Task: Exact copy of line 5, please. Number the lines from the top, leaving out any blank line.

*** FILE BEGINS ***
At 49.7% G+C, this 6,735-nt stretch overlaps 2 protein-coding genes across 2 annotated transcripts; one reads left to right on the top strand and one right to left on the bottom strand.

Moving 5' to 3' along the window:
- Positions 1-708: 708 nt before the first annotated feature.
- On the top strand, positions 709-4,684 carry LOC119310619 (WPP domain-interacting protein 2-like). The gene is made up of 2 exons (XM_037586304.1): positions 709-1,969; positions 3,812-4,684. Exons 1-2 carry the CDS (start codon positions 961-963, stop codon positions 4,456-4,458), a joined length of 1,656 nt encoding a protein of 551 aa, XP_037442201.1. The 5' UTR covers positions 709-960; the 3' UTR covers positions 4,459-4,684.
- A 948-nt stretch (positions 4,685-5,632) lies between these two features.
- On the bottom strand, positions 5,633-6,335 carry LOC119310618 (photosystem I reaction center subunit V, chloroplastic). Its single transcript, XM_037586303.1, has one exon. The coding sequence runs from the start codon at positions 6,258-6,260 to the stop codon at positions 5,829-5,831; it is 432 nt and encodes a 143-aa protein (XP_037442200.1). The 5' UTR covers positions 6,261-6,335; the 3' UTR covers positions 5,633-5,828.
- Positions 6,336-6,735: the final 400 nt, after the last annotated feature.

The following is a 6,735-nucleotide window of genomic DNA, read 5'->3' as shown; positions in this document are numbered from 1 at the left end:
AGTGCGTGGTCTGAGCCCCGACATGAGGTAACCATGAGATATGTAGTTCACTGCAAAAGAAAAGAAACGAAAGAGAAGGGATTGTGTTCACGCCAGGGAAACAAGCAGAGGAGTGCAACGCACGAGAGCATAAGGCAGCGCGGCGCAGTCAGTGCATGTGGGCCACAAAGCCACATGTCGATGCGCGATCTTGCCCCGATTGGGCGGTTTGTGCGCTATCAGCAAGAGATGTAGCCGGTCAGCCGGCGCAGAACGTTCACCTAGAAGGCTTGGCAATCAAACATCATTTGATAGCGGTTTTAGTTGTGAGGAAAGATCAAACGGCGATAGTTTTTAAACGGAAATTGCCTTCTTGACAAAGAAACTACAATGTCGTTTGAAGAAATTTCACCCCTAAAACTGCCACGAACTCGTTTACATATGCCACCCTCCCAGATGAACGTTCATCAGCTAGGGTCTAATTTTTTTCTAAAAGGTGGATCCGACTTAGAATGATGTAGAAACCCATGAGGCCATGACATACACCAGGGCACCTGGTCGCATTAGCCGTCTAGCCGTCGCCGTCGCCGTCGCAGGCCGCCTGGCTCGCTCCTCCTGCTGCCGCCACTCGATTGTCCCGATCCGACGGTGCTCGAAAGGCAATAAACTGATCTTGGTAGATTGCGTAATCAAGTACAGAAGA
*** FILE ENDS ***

- A 948-nt stretch (positions 4,685-5,632) lies between these two features.